The Tech - Online EditionMIT's oldest and largest
newspaper & the first
newspaper published
on the web
Boston Weather: 58.0°F | Fog/Mist

Dissenting Army Officers Are Arrested by Mexican Military

By James F. Smith
Los Angeles Times

Faced with an embarrassing mini-mutiny, the Mexican military has opted for a hard-line approach to dissent, jailing five army officers on sedition and insubordination charges for leading the first organized protest by Mexican soldiers in modern memory.

The arrests Monday followed repeated public demonstrations by members of the "Patriotic Command to Raise the Consciousness of the People" since the group of about 50 officers first emerged Dec. 18 with a march down Mexico City's main boulevard.

The leader of the group, Lt. Col. Hildegardo Bacilio, was also charged but evaded arrest and remained in hiding Tuesday. His organization, meanwhile, protested that the arrests "reflect the abuses of authority that are committed constantly by high functionaries of the Ministry of Defense."

Mexico's armed forces, unlike those in some Latin American countries, have consistently stayed loyal to the government since the ruling Institutional Revolutionary Party, or PRI, first won power in 1929. In return, the government has largely left the military to run its own internal affairs, including discipline.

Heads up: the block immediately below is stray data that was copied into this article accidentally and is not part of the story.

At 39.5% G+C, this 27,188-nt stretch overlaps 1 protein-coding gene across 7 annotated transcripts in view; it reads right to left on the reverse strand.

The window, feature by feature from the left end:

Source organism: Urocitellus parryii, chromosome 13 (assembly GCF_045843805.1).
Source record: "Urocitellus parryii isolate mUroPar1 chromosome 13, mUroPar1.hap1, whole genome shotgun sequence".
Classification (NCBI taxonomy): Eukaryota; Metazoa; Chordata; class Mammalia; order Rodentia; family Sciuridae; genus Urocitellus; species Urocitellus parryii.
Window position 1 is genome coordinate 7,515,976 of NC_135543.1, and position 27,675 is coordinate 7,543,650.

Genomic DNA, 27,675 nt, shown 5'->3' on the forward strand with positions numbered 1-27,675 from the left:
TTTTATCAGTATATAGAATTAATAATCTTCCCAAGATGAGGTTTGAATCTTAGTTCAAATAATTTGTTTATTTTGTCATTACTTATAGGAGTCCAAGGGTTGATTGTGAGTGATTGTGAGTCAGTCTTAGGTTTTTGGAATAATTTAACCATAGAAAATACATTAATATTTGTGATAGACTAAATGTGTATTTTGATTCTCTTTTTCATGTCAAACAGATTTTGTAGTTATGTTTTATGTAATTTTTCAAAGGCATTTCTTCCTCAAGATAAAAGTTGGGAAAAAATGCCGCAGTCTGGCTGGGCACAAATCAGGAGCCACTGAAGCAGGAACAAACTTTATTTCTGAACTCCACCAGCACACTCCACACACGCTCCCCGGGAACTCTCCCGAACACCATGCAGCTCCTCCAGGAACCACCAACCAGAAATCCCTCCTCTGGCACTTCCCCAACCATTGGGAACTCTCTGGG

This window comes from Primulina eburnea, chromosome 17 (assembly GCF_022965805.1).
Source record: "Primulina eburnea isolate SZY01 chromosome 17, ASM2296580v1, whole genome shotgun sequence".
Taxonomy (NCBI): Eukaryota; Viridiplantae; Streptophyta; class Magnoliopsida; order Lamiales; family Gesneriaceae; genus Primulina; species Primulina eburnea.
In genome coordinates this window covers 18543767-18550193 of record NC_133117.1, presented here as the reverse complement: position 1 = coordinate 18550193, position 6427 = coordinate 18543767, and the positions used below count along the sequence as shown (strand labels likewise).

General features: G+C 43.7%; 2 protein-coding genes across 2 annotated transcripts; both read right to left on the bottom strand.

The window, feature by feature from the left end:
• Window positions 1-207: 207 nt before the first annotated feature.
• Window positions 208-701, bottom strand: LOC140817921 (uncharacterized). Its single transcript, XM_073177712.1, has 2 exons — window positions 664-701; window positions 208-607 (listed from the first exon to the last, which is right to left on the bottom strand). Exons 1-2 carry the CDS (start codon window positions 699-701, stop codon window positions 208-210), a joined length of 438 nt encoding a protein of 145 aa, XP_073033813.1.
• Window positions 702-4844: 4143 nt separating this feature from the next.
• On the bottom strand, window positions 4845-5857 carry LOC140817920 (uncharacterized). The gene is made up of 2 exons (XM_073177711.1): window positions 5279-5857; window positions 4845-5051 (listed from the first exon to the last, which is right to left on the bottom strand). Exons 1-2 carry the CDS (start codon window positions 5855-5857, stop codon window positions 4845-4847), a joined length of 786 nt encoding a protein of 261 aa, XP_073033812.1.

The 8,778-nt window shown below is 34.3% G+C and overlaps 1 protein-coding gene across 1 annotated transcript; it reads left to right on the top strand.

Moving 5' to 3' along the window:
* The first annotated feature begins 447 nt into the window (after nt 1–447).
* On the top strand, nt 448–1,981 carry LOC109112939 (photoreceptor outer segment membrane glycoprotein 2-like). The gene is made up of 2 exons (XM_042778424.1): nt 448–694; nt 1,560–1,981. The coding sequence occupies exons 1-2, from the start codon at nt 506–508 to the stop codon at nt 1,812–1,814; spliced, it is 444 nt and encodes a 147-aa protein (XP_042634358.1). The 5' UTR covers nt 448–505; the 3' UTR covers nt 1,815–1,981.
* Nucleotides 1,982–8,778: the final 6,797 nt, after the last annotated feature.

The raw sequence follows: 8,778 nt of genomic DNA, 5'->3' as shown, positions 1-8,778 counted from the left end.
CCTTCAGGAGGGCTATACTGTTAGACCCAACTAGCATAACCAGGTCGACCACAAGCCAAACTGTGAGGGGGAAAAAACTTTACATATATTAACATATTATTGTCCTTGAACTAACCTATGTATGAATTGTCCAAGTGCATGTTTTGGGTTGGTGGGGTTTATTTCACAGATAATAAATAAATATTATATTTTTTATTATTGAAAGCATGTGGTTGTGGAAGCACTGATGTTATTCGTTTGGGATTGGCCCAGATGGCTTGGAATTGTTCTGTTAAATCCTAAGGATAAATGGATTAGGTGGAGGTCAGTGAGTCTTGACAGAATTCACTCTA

Roderic Ai Camp, a specialist in the Mexican military at Claremont College, said the arrests "obviously reflect a hard-line attitude" by the Mexican military command. "They have really been very orthodox in their attitude, (and) they want to send a very tough message that anyone who goes out into public and makes statements critical of military policies is going to be dealt with in a severe manner," he said.

But Camp added that, while the dissidents appear to have little support, some of the issues they are raising, such as unfair and outmoded military justice, "do resonate with other military officers and that's what makes this so important."

The public protests sparked major debates in Mexico over the military and its relationship with civil society in an era of increasing openness.

In announcing the charges Monday night, the military prosecutor general's office said five lieutenants were consigned to the military prison in Mazatlan on the Pacific coast.